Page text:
Carlos Rivero: Was Picking Him Up The Right Move?


It’s official guys: The Mariners are chock full off infielders after the acquisition of Carlos Rivero from the Boston Red Sox.

Rivero is a fairly young player at 26. He has played under various minor league organizations as a third baseman, shortstop, and outfielder. He showed up in four games for the Red Sox in 2014, hit one home run and two doubles in seven at-bats.

More from Mariners News

I don’t understand why the Mariners picked him up. His minor league career has been less than stellar, despite playing for four seasons in a Triple-A organization. He has a Triple-A batting average of .280. While that’s good for third on the M’s roster (behind Robinson Cano and Chris Taylor), I certainly hope that the M’s don’t expect that average to carry over to the major leagues.

Sidebar: Really? We only had two players bat over .280 last year? Really?

Now, while the general trend in the MLB seems to be toward a decreasing batting average (the world champion San Francisco Giants only had five players hit for more than .280 last season), a Triple-A batting average of .280 won’t translate well to the MLB.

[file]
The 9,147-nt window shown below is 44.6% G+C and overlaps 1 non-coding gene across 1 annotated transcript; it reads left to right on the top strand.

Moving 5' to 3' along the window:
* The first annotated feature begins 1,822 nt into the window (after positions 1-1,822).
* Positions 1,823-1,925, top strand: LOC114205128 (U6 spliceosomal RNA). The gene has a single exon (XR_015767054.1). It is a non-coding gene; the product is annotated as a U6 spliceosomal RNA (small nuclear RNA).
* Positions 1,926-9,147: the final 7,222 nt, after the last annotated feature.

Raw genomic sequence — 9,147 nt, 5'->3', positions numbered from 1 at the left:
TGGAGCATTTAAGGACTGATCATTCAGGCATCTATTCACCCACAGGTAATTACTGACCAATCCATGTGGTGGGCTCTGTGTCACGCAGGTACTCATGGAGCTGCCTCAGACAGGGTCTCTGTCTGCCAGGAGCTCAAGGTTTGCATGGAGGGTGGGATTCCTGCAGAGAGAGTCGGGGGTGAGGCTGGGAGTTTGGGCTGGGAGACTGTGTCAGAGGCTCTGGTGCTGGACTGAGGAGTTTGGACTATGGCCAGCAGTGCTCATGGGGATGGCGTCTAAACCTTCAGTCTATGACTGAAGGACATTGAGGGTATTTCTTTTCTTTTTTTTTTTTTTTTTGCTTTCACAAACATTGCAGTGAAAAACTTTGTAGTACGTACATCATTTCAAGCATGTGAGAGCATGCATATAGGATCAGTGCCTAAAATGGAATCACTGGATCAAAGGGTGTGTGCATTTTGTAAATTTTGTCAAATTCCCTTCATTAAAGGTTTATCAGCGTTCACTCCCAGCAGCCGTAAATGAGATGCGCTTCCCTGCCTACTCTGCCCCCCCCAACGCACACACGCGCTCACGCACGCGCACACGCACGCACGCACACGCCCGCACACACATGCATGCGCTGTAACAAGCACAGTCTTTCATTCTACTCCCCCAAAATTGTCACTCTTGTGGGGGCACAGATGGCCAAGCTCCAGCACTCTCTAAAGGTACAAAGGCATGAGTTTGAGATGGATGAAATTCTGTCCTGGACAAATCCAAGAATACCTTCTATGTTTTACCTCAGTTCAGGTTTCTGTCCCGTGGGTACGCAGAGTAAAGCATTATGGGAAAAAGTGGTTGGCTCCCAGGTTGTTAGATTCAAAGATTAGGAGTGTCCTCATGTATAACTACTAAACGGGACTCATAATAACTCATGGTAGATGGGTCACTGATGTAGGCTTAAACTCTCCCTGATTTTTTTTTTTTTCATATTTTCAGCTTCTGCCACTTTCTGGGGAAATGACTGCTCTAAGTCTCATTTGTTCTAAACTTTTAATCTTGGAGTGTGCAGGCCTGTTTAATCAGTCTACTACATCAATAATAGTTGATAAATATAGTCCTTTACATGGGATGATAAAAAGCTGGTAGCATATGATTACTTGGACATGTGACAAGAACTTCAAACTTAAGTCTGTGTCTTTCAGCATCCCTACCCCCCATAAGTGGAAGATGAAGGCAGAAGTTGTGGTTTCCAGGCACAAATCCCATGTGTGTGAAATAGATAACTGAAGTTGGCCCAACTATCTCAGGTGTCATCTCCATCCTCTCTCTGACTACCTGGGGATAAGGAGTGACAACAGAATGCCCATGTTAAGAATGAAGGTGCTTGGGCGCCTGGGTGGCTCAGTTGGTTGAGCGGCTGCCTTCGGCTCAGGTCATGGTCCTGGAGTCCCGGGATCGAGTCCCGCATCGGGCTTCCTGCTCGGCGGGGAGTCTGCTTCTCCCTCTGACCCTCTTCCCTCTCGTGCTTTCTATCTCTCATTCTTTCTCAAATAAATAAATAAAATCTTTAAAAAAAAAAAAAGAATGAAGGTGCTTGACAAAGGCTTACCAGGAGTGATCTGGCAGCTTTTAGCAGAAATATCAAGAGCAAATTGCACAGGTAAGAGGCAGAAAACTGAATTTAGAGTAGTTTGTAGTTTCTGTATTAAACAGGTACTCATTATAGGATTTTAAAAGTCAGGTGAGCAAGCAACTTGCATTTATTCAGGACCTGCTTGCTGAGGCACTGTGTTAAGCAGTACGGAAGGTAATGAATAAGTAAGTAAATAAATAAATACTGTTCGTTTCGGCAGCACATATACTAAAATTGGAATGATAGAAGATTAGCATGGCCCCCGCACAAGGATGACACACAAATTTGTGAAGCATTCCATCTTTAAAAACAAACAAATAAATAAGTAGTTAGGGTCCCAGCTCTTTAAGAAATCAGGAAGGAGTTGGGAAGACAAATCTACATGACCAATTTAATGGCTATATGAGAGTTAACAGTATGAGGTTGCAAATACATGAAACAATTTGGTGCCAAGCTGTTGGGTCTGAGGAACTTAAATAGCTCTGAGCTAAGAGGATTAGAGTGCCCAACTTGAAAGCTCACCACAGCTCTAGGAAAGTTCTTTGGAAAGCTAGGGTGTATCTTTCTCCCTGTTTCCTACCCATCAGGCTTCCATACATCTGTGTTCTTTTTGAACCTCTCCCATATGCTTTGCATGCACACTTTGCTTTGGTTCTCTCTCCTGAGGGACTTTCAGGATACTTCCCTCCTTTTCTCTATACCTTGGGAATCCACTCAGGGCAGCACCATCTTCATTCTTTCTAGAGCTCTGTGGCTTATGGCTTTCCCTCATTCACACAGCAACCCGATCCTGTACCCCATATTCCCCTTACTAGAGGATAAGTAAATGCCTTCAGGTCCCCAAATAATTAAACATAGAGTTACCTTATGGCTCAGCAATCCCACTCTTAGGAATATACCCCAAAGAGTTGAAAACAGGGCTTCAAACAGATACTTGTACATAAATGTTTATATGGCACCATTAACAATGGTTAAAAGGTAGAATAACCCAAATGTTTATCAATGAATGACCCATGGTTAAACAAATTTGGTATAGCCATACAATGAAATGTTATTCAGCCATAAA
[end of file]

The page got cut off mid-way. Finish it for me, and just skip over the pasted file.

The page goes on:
More from SoDo Mojo

If we take a look at my XBR stat, Rivero rolls in at a measly .266, which by no means shows any kind of power. This move seems to go completely contrary to the M’s needs today of a power right-handed hitter.

I can’t even justify picking up Rivero because of his defense, either. Rivero’s fielding percentage at his best position, shortstop, is only .951. Both Miller and Taylor’s fielding percentage is in the .970’s. To put this in perspective, one out of every 20 balls hit Rivero’s way would result in an error, whereas for both Miller and Taylor this number is one out of every 33. That is a huge difference.

He’s not particularly fast, either. He’s only stolen 16 bases in 1,000 games in the minors, and has been caught stealing 21 times.

Yes, Rivero showed some promise of power in a sample size of seven at-bats in the MLB, unless this move was made because the Mariners think that they can develop Rivero as a utility Willie Bloomquist-type player, this move was a huge Mariners mistake.